The district court’s approval of a conservator’s accounting for disbursements is reviewed on an abuse-of-discretion basis, In re Conservatorship of Moore, 409 N.W.2d 14, 16 (Minn. App. 1987), but “[a] probate court’s determination of factual questions will not be set aside unless clearly erroneous.”  In re Conservatorships of T.L.R., 375 N.W.2d 54, 58 (Minn. App. 1985); see also Minn. R. Civ. P. 52.01 (“Findings of fact, whether based on oral or documentary evidence, shall not be set aside unless clearly erroneous, and due regard shall be given to the opportunity of the [district] court to judge the credibility of the witnesses.”).

            A conservator “is a fiduciary with a duty to guard the entrusted assets” to prevent the assets from being depleted.  Moore, 409 N.W.2d at 16.  A conservator’s duties include

the duty to pay the reasonable charges for the support, maintenance, and education of the protected person in a manner suitable to the protected person’s station in life and the value of the estate.  Nothing herein contained shall release parents from obligations imposed by law for the support, maintenance, and education of their children.  The conservator has no duty to pay for these requirements out of personal funds.  Wherever possible and appropriate, the conservator should meet these requirements through governmental benefits or services to which the protected person is entitled, rather than from the protected person’s estate.  Failure to satisfy the needs and requirements of this section shall be grounds for removal, but the conservator shall have no personal or monetary liability.


Minn. Stat. § 524.5-417(c)(1) (2006) (emphasis added); see also Moore, 409 N.W.2d at 16 (stating that parents have a duty to provide for their children, including “necessary food, clothing, shelter, education, and other care essential for the physical, mental and emotional health and development of children”).  In making distributions, the conservator is required to “consider recommendations relating to the appropriate standard of support, care, education, health, and welfare for the protected person . . . , and, if the protected person is a minor, the conservator shall consider recommendations made by a parent.”  Minn. Stat. § 524.5-427(b) (2006) (emphasis added).  The conservator thus

may not be surcharged for money paid to persons furnishing support, care, education, or benefit to the protected person . . . pursuant to the recommendations of a parent or guardian of the protected person unless the conservator knows that the parent or guardian derives personal financial benefit therefrom, including relief from any personal duty of support, or the recommendations are not in the best interest of the protected person.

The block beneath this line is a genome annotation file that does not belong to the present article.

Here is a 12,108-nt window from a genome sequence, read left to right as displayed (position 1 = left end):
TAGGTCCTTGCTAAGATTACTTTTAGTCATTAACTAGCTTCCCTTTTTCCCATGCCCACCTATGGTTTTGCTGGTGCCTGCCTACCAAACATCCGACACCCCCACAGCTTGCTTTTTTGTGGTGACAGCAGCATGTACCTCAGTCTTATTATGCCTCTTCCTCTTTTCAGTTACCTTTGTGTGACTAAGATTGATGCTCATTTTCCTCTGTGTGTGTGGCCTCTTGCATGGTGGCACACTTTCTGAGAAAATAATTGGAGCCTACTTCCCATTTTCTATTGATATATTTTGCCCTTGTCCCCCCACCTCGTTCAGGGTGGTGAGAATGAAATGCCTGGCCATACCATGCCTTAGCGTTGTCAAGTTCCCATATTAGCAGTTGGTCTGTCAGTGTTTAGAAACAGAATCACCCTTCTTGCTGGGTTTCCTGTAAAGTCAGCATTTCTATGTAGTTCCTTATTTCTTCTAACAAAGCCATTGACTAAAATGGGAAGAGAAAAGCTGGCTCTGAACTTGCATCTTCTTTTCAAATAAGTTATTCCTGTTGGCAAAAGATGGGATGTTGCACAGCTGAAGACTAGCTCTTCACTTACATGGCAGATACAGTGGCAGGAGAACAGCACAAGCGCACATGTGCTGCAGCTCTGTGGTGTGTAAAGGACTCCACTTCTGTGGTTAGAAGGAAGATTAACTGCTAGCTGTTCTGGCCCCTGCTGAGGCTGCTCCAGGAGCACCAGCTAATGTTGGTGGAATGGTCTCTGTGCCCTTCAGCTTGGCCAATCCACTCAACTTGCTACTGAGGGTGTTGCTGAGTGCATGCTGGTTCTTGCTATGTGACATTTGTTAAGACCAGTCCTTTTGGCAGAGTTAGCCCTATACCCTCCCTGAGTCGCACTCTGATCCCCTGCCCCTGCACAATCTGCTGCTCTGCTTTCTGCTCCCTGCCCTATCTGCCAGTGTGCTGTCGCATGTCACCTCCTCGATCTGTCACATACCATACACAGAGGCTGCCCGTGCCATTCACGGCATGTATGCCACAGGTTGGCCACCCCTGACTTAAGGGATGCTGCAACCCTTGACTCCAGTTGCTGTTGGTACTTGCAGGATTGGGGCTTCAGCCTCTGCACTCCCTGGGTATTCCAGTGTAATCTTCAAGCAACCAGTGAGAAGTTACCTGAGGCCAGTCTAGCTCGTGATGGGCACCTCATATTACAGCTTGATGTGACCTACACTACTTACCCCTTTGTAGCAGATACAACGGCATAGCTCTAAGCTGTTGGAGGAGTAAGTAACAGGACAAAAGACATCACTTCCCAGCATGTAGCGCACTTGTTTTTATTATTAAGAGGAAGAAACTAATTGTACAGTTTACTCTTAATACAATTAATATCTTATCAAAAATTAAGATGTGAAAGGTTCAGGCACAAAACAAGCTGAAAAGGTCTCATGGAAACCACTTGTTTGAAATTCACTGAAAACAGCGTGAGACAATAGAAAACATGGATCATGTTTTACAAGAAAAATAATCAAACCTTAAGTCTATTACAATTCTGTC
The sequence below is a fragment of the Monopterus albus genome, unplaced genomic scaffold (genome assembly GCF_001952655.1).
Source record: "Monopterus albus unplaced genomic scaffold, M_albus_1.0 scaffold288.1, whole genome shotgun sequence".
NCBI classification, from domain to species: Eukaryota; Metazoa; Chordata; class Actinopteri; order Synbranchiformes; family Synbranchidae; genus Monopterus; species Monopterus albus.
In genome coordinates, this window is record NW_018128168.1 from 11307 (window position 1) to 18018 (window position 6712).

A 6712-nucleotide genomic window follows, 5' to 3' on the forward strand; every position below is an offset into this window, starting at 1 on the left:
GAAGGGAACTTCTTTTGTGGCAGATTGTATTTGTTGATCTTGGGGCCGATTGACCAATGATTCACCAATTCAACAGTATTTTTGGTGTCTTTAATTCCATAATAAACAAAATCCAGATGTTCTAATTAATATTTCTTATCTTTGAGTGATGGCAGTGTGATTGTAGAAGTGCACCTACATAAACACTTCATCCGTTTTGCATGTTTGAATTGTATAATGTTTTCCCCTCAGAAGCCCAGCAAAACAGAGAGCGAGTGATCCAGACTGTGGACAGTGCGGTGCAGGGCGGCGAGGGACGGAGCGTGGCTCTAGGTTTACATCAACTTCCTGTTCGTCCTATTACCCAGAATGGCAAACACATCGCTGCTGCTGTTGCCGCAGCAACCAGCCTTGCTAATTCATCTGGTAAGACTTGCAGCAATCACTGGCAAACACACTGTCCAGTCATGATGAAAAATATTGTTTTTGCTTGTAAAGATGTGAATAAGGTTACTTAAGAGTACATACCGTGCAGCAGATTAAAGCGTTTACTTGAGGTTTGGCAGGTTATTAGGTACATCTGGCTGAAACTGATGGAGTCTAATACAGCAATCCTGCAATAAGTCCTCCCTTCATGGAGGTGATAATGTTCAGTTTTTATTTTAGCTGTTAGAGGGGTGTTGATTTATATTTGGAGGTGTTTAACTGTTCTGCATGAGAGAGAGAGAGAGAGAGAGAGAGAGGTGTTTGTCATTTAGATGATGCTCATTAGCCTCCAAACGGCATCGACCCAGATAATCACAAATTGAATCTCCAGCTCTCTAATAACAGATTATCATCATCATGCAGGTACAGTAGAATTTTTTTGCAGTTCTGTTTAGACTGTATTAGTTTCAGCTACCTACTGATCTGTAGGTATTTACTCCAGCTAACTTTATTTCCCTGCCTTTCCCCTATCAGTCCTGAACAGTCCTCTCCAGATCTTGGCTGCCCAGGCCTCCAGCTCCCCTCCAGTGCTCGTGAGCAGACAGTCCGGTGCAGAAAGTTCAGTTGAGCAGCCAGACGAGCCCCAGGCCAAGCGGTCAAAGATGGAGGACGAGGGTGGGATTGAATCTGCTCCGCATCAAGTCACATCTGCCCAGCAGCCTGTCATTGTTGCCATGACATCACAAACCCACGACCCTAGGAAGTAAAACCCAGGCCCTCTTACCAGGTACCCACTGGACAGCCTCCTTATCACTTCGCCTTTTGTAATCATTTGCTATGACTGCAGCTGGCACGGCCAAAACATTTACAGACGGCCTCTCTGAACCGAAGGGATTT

Minn. Stat. § 524.5-427(c) (2006) (emphasis added). 

            Here, the district court noted that it is appropriate to use funds for Kirsten’s education that “[Kirsten’s] mother had previously provided, and which would not otherwise be available to [Kirsten].”  But the district court determined that “[Whitney] and [Thom Lasley] have gone beyond what is reasonable under the circumstances.  Expenditures were made that provided only limited benefit to [Kirsten] and that benefited persons other than [Kirsten].” 

            The district court expanded on its concern by stating:

The Court recognizes that the father pays private school tuition for the minor.  However, after deduction of the school tuition from the social security payments, there remains approximately $7,500 per year, or $625.00 per month to purchase food and clothing for the minor child.  Despite the adequate amount of funds for the support of the minor, the father requested, and the conservator allowed, expenditures for family vacations, meals for family members, and other items that should otherwise be provided by the minor’s father.  Especially egregious is the “no interest loan” for the purchase of an automobile for the father’s use.  The father and the conservator attempted to justify the expense by claiming that reliable transportation was needed to take the minor to and from school and school events.  The Court finds that the purchase of a $28,000 vehicle far exceeds what is required for reliable transportation to and from school.  The reality of the situation is that the vehicle is used primarily by the father for his personal use.  Also, no consideration was given to the loss of investment income for this no interest loan.


            A conservator’s use of conservatorship funds to pay general household expenses was addressed by this court in Moore.  In Moore, the father, as conservator, deposited his sons’ monthly social-security checks and life-insurance proceeds into a joint checking account following the boys’ mother’s death.  409 N.W.2d at 15.  The father subsequently married a woman who had two children.  Id.  Moore had no personal income following his marriage.  Id.  Over a seven-month period, Moore spent approximately $23,500 on house payments, appliances, furniture, a car, “unexplained miscellaneous expenditures and items such as ‘pet kennel and vet,’” day care, house and yard maintenance, cable television, video rental, music, food, and a memorial plaque for the boys’ mother.  Id. at 15-16.  The probate court approved these disbursements.  Id. at 15.  But on appeal, this court concluded that “[t]his depletion cannot be justified . . . for the shelter and support of the three boys since they are entitled to those necessities and should not be forced to shoulder the costs of their own shelter and support, as well as those for father, stepmother and her children.”  Id. at 17. 

            Under Minn. Stat. § 524.5-427(c), a conservator is liable for payments for items that “the conservator knows that the parent . . . derives personal financial benefit therefrom, including relief from any personal duty of support.”  Here, the district court’s determination that the entire family derived benefit from the conservatorship’s payments for family travel and personal expenses is supported by the record.  We therefore conclude that the district court did not abuse its discretion by ordering Whitney to compensate the conservatorship for these disallowed expenditures.